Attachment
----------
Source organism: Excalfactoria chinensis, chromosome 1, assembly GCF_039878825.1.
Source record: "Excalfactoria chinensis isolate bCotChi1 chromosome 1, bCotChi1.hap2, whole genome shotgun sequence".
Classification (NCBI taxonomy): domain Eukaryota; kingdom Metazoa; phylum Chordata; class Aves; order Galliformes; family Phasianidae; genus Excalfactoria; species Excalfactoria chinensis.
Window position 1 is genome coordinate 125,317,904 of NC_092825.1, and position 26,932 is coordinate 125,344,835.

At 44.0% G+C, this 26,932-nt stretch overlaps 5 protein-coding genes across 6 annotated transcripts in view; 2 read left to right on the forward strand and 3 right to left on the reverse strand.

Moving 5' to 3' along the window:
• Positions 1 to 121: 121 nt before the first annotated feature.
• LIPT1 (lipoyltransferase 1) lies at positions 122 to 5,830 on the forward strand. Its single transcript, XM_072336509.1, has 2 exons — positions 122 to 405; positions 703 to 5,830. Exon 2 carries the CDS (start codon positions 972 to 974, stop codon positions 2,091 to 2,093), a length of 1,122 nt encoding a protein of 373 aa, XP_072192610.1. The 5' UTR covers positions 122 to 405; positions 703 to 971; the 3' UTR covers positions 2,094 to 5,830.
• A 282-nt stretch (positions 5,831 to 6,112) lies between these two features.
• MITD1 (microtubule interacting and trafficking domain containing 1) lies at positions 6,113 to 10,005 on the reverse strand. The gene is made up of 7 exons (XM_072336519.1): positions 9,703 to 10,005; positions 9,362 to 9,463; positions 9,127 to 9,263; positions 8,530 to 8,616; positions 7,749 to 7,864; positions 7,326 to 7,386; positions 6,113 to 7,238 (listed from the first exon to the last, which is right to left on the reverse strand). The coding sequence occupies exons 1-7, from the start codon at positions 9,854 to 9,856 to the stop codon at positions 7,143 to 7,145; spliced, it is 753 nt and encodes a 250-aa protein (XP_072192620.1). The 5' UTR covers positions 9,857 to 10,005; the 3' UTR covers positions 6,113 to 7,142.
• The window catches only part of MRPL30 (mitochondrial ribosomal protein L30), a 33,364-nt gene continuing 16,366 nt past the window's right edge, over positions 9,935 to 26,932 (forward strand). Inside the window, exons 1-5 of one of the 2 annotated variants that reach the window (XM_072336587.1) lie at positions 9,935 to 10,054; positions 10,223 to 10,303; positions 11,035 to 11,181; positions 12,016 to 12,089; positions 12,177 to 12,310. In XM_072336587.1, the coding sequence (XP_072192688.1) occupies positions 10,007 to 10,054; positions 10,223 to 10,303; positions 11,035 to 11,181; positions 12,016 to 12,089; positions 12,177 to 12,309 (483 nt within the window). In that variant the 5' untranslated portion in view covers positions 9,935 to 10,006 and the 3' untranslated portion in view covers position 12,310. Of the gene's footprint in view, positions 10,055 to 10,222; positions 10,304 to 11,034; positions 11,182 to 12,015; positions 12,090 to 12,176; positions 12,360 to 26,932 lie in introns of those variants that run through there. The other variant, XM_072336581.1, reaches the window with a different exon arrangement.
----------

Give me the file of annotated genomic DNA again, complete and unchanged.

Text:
Source organism: Excalfactoria chinensis, chromosome 1, assembly GCF_039878825.1.
Source record: "Excalfactoria chinensis isolate bCotChi1 chromosome 1, bCotChi1.hap2, whole genome shotgun sequence".
Classification (NCBI taxonomy): domain Eukaryota; kingdom Metazoa; phylum Chordata; class Aves; order Galliformes; family Phasianidae; genus Excalfactoria; species Excalfactoria chinensis.
Window position 1 is genome coordinate 125,317,904 of NC_092825.1, and position 26,932 is coordinate 125,344,835.

At 44.0% G+C, this 26,932-nt stretch overlaps 5 protein-coding genes across 6 annotated transcripts in view; 2 read left to right on the forward strand and 3 right to left on the reverse strand.

Moving 5' to 3' along the window:
• Positions 1 to 121: 121 nt before the first annotated feature.
• LIPT1 (lipoyltransferase 1) lies at positions 122 to 5,830 on the forward strand. Its single transcript, XM_072336509.1, has 2 exons — positions 122 to 405; positions 703 to 5,830. Exon 2 carries the CDS (start codon positions 972 to 974, stop codon positions 2,091 to 2,093), a length of 1,122 nt encoding a protein of 373 aa, XP_072192610.1. The 5' UTR covers positions 122 to 405; positions 703 to 971; the 3' UTR covers positions 2,094 to 5,830.
• A 282-nt stretch (positions 5,831 to 6,112) lies between these two features.
• MITD1 (microtubule interacting and trafficking domain containing 1) lies at positions 6,113 to 10,005 on the reverse strand. The gene is made up of 7 exons (XM_072336519.1): positions 9,703 to 10,005; positions 9,362 to 9,463; positions 9,127 to 9,263; positions 8,530 to 8,616; positions 7,749 to 7,864; positions 7,326 to 7,386; positions 6,113 to 7,238 (listed from the first exon to the last, which is right to left on the reverse strand). The coding sequence occupies exons 1-7, from the start codon at positions 9,854 to 9,856 to the stop codon at positions 7,143 to 7,145; spliced, it is 753 nt and encodes a 250-aa protein (XP_072192620.1). The 5' UTR covers positions 9,857 to 10,005; the 3' UTR covers positions 6,113 to 7,142.
• The window catches only part of MRPL30 (mitochondrial ribosomal protein L30), a 33,364-nt gene continuing 16,366 nt past the window's right edge, over positions 9,935 to 26,932 (forward strand). Inside the window, exons 1-5 of one of the 2 annotated variants that reach the window (XM_072336587.1) lie at positions 9,935 to 10,054; positions 10,223 to 10,303; positions 11,035 to 11,181; positions 12,016 to 12,089; positions 12,177 to 12,310. In XM_072336587.1, the coding sequence (XP_072192688.1) occupies positions 10,007 to 10,054; positions 10,223 to 10,303; positions 11,035 to 11,181; positions 12,016 to 12,089; positions 12,177 to 12,309 (483 nt within the window). In that variant the 5' untranslated portion in view covers positions 9,935 to 10,006 and the 3' untranslated portion in view covers position 12,310. Of the gene's footprint in view, positions 10,055 to 10,222; positions 10,304 to 11,034; positions 11,182 to 12,015; positions 12,090 to 12,176; positions 12,360 to 26,932 lie in introns of those variants that run through there. The other variant, XM_072336581.1, reaches the window with a different exon arrangement.